After discussing the proposed Walgreens at 63rd and Woodward for more than two hours during Tuesday night's council meeting, the fate of the pharmacy's relocation from 63rd and Belmont is still unclear.
For the residents in attendance, the proposal represented everything from a bureaucratic blunder to an affront on their livelihood. Residents took issue with everything from traffic safety to the integrity of the soil the Walgreens would be built on. Essentially, the residents supported any perceived flaw in the plan they felt would cast the proposal in a negative light.
And though the petition won't be voted on until June 5 at the earliest, many of the public comments came across as if it were already a done deal, creating an accusatory tone that mayor Martin Tully took exception with numerous times throughout the meeting.
“You've basically accused us of cheating on a test we haven't taken yet,” Tully said at one point during the public comment.
Representatives and partners with Walgreens were also on hand to address various issues such as sight distances on Woodward and truck traffic, but with the dearth of information and complaints the residents had, they were unable to address every concern at the meeting.
Council members, for the most part, remained neutral during the meeting, with Commissioner Bob Barnett offering one of the rare glimpses of an opinion for or against the proposal.
“I personally cannot be supportive of this thing going forward unless there's physical changes to the northbound [traffic] of Woodward,” Barnett said. “Unless there are physical changes to northbound Woodward I'm still struggling to support this.”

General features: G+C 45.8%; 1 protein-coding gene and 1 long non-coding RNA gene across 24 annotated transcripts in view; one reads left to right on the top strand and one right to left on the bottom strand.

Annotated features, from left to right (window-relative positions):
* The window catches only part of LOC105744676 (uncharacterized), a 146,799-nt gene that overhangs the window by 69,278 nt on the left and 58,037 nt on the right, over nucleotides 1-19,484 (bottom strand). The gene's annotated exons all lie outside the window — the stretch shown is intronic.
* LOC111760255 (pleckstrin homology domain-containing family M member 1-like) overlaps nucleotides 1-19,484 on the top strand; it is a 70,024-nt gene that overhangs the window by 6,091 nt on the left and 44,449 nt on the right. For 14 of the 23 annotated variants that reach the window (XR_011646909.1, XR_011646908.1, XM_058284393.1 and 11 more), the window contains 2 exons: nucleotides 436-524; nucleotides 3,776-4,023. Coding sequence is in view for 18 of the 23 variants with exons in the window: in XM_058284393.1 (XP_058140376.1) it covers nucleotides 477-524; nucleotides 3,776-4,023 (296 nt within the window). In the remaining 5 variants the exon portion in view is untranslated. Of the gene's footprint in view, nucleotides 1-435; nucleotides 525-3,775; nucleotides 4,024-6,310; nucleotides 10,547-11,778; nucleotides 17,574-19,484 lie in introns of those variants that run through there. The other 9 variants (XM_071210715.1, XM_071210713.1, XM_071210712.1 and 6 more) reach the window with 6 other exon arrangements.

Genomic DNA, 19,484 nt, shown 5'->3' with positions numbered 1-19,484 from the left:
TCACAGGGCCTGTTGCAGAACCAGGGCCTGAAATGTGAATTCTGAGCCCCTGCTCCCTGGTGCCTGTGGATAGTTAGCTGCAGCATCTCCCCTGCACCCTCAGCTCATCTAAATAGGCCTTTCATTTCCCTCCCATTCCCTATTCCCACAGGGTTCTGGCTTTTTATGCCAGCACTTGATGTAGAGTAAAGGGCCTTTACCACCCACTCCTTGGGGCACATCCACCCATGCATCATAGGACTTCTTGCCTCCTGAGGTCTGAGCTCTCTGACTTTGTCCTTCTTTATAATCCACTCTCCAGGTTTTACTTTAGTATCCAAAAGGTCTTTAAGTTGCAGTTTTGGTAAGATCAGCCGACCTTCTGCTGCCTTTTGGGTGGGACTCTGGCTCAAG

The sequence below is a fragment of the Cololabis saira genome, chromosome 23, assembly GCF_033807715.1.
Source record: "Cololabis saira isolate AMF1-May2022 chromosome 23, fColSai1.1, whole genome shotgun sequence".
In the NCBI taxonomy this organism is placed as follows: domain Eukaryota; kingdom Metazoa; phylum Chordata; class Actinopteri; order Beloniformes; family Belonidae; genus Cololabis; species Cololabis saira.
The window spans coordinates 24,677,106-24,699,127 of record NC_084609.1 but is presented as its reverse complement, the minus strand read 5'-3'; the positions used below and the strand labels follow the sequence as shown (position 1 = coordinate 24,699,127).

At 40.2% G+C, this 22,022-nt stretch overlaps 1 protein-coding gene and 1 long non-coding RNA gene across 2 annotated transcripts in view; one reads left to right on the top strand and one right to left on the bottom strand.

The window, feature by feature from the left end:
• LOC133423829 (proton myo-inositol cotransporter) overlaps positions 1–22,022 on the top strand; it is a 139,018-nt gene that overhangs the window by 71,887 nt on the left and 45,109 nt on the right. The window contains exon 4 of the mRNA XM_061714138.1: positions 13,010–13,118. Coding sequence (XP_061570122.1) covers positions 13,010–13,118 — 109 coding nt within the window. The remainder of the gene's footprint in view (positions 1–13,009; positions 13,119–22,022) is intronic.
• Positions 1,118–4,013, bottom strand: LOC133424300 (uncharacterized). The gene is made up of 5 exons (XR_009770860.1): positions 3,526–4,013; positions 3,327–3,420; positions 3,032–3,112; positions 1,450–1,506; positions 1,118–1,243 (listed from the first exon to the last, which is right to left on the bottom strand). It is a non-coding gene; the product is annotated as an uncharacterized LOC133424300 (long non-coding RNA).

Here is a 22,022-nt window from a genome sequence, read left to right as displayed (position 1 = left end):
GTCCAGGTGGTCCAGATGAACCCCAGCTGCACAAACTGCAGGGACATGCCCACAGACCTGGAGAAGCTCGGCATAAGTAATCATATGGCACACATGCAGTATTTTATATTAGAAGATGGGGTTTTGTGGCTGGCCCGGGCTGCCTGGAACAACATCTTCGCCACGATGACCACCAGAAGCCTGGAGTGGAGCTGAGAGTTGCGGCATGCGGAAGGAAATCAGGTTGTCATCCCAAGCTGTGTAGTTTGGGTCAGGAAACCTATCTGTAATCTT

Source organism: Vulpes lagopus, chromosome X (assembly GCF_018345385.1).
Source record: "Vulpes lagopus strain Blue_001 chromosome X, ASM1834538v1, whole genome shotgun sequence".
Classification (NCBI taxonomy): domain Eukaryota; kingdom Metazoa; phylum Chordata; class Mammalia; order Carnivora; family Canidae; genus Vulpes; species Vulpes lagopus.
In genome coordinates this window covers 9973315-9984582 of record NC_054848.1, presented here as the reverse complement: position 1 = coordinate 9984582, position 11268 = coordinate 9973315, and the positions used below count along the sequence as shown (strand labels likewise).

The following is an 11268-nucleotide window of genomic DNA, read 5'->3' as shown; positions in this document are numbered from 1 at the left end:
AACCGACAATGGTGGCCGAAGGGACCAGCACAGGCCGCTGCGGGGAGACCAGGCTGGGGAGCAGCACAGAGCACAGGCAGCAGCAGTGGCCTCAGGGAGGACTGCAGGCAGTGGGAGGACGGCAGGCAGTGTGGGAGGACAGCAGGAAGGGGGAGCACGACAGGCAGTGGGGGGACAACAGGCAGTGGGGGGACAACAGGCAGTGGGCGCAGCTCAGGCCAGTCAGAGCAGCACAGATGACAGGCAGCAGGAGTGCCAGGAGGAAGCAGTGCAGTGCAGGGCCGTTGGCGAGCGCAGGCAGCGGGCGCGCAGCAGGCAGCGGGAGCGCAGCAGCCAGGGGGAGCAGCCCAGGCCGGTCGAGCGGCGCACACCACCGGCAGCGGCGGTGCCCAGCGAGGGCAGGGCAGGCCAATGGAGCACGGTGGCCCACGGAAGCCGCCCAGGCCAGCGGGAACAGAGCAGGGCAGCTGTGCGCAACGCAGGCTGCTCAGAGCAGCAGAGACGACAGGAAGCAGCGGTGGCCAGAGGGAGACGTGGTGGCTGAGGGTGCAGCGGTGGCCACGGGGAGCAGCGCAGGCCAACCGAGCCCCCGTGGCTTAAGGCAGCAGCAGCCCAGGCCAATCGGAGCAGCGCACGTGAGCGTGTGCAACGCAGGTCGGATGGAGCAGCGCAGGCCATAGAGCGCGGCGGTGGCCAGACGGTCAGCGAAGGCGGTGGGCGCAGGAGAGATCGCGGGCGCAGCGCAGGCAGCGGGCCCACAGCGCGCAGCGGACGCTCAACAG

Barnett did add, though, if the traffic and safety problems could be met, he might feel differently.
The proposed Walgreens, which would occupy the northwest corner of Woodward and 63rd, requires more than simple construction. The plan calls for the annexation of numerous properties, the consolidation of those properties, rezoning the property from R-1 Single Family Residence to B-2 General Retail Business and finally, authorizing a special use permit for the property.
The biggest point of contention since the beginning for residents is whether or not the proposed Walgreens would fall under the umbrella of “low-intensity office”, which is what the Comprehensive Plan calls for in that area if not used for the residential it currently is. In January, the Plan Commission ultimately felt it did not fall under that umbrella, and they voted against recommending the plan to the village council. However, village staff recommends approval of the plan.